Today (8th March) is International Women's Day, another opportunity to recognise and celebrate women and their achievements. At VIDA, we're lucky enough to work with some of the most inspiring women in the market, so we wanted to continue our recognition of the women we get to work with every day and put them in the spotlight.
To continue our interviews from International Day of Women and Girls in Science, we spoke to Cristina Zanvettor and Maria Clara Medina Giner from LEM Surgical. We found out about their journey and how they got to where they are now.
1. Tell us a little bit about yourself to start
C: I am Cristiana and I come from Italy. I am a licensed Biomedical Engineer with an academic background of a Master’s degree in Biomedical Engineering and a Bachelor's degree in Industrial Engineering.
I am currently working as a Design and Development Engineer at LEM Surgical AG, in Bern, that develops the next generation of spine surgical robotic systems.
MC: My name is Maria Clara and I am originally from Bogota, Colombia. I studied my Bachelor’s degree in Biomedical Engineering at Universidad de los Andes, in Bogota and I am currently finishing my Master studies in Experimental Biomedical Research at the University of Fribourg, in Switzerland.
I’m also currently working at LEM Surgical as an Application Engineer in the surgical robotics field.
2. What’s your background and your journey to this role?
C: After university, I have worked as an R&D Engineer in the product development of disposable medical devices at Medtronic. The desire to expand my expertise in other biomedical fields and my personal ambition led me to my current role in a new country.
MC: During my master studies, I realized I wanted to pursue a career oriented to research, development and clinical innovation. For this reason, I decided to accept the challenge to come to LEM, to work in a multidisciplinary company in a multi-national environment.
3. What brought you into the scientific industry?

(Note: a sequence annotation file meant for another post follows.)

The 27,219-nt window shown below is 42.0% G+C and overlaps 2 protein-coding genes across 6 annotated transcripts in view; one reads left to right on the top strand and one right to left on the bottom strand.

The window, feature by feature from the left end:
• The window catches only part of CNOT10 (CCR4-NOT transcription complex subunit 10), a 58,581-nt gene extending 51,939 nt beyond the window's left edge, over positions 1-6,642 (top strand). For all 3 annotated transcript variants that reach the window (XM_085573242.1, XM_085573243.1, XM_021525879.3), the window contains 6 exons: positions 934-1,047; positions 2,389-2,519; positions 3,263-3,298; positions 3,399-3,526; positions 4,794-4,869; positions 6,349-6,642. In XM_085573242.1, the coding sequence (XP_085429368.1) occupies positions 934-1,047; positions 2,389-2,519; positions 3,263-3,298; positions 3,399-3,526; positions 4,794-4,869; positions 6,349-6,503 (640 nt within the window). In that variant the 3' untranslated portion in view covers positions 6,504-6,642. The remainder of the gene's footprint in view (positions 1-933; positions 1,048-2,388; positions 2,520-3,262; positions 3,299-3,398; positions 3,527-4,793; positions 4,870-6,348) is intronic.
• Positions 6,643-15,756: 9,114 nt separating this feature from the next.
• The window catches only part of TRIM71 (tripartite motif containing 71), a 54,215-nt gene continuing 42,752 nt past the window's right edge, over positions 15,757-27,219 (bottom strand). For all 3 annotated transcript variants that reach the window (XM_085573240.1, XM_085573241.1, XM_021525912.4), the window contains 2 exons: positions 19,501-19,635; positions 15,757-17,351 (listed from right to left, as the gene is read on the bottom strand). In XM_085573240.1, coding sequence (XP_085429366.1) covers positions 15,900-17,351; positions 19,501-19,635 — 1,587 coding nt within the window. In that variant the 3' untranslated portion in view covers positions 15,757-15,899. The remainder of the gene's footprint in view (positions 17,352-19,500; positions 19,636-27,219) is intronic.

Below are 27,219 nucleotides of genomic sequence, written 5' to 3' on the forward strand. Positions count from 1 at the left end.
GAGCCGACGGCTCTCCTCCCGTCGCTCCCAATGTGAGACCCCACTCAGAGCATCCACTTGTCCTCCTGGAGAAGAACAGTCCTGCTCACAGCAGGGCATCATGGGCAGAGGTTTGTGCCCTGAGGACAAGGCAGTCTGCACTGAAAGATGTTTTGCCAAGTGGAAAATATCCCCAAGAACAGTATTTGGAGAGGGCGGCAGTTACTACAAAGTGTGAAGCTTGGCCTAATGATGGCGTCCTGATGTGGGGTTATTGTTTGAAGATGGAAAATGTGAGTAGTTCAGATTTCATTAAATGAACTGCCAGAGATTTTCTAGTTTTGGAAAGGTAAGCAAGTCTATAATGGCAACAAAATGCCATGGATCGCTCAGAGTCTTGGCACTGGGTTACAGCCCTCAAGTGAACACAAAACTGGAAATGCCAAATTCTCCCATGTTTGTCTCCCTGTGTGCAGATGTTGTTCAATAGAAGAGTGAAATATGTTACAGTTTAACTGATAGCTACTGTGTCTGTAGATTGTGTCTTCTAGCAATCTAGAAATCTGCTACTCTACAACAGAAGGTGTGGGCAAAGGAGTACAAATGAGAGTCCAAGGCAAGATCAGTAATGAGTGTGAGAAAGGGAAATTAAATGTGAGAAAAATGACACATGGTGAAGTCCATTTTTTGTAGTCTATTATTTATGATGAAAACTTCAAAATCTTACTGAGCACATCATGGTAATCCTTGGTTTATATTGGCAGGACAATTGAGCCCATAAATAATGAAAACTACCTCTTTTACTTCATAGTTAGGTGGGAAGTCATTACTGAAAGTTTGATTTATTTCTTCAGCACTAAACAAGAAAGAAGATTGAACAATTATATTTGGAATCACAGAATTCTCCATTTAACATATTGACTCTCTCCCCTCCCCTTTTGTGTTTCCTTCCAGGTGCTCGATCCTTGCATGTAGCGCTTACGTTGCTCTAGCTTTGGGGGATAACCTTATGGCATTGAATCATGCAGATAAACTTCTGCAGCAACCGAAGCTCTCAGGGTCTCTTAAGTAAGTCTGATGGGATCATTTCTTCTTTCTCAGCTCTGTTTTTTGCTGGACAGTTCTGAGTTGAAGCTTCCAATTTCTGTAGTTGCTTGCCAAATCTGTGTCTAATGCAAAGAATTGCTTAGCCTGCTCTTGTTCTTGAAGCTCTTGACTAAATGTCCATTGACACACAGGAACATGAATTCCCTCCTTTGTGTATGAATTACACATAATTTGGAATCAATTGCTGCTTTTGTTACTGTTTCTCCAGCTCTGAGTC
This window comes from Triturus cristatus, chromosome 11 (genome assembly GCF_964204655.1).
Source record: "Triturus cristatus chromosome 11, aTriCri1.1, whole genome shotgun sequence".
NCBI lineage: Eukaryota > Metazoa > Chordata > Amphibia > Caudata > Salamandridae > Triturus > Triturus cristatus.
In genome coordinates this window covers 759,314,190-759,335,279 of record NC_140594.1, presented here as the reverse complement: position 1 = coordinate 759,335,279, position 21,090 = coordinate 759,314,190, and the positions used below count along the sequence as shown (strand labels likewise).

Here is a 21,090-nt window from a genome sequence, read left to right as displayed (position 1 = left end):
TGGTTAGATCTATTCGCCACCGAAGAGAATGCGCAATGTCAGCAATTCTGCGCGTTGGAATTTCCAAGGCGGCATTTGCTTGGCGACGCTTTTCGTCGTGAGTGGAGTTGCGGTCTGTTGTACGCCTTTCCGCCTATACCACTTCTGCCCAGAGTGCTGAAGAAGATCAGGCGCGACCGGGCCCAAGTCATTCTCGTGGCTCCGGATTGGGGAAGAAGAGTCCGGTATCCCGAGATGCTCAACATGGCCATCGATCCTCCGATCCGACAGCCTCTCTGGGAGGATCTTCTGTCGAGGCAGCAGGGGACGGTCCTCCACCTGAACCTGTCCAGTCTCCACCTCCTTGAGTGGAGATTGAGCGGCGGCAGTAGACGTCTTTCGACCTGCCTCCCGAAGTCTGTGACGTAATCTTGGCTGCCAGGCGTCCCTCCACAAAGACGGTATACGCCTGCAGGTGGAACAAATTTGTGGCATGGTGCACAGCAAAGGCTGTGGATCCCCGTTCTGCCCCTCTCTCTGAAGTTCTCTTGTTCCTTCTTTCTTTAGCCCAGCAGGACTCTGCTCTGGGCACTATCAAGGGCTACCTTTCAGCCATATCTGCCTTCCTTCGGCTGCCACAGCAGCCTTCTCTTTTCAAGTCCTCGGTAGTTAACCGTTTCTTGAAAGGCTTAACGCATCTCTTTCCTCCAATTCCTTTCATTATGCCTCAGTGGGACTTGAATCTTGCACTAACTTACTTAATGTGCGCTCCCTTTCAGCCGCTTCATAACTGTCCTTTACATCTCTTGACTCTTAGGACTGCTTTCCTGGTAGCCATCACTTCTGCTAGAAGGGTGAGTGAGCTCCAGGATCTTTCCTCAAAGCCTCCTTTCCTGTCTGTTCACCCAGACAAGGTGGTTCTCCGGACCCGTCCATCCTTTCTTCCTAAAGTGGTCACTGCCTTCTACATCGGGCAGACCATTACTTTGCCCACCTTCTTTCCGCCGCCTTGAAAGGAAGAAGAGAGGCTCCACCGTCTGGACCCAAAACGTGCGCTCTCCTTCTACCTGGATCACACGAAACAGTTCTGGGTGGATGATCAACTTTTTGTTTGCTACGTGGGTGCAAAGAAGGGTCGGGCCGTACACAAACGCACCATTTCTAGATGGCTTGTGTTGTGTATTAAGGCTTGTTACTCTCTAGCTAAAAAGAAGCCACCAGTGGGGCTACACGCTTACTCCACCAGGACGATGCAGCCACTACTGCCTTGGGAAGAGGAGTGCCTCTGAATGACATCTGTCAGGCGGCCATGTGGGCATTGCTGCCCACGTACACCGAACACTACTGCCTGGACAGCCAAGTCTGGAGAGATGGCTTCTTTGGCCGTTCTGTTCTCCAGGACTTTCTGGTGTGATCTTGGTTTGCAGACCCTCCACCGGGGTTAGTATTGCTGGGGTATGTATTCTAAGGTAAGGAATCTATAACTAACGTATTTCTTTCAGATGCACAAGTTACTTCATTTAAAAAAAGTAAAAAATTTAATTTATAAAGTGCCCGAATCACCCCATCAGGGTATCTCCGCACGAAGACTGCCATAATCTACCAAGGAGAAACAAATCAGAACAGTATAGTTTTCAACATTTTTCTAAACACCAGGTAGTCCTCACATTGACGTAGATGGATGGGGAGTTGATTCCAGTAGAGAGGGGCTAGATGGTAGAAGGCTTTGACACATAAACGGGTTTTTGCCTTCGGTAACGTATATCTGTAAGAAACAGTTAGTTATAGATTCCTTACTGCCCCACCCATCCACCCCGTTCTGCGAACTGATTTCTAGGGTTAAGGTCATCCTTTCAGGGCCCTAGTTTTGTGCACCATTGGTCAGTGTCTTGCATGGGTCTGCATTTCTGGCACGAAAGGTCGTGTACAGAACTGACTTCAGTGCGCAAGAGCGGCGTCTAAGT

C: Since I was young, I’ve been always fascinated by the mechanics and physics of fluids and solids thus the industrial engineering bachelor choice. During the bachelor’s degree I started deepening in some human-related subjects and I felt I wanted to shape my future in the biomedical field.
MC: I have always had a passion for improving patient quality of life and to have a positive impact on society. Also, biomedical engineering opened the door for many opportunities regarding career growth, learning and intellectual stimulation. Since the industry is constantly evolving there is always a variety of roles biomedical engineers can work on, such as researchers, clinicians, field engineers and entrepreneurship.
4. What barriers have you experienced as a female in this industry?
C: During some selection processes and interviews I’ve found that the lack of female community was an intimidating factor and could potentially affect me as an engineer. Thanks to my self-determination and to my professional achievements, this aspect got improved in the past years, but I do recognize that this is a very limiting factor for young women in engineering.
I feel also gender bias and stereotypes represent significant barriers for women in the industry; sometimes it happened to me to face negative stereotypes, for instance the wrong assumption by third parties that I was a secretary of a group of male engineers, while I was actually part of the group.
MC: So far, in my personal experience I have not had a bad situation or experience. Nevertheless, I can recognize that there is still a struggle for women to enter the engineering world since it is very much male dominated. Some setbacks that I recognize and I think are important to mention are: pay and promotion disparities between male and females doing the same work and lastly, educational and career path obstacles for women trying to initiate their engineering studies or women trying to enter the job market place.
5. Do you feel the industry is set up to create equal opportunities?
C: If I look at my personal picture, I can feel I've been fortunate in my career because of the support I've received along the way, as part of organizations that are keen to invest in the professional development for women. I was able to take part to inclusion and anti-bias trainings, coaching and leadership trainings for women.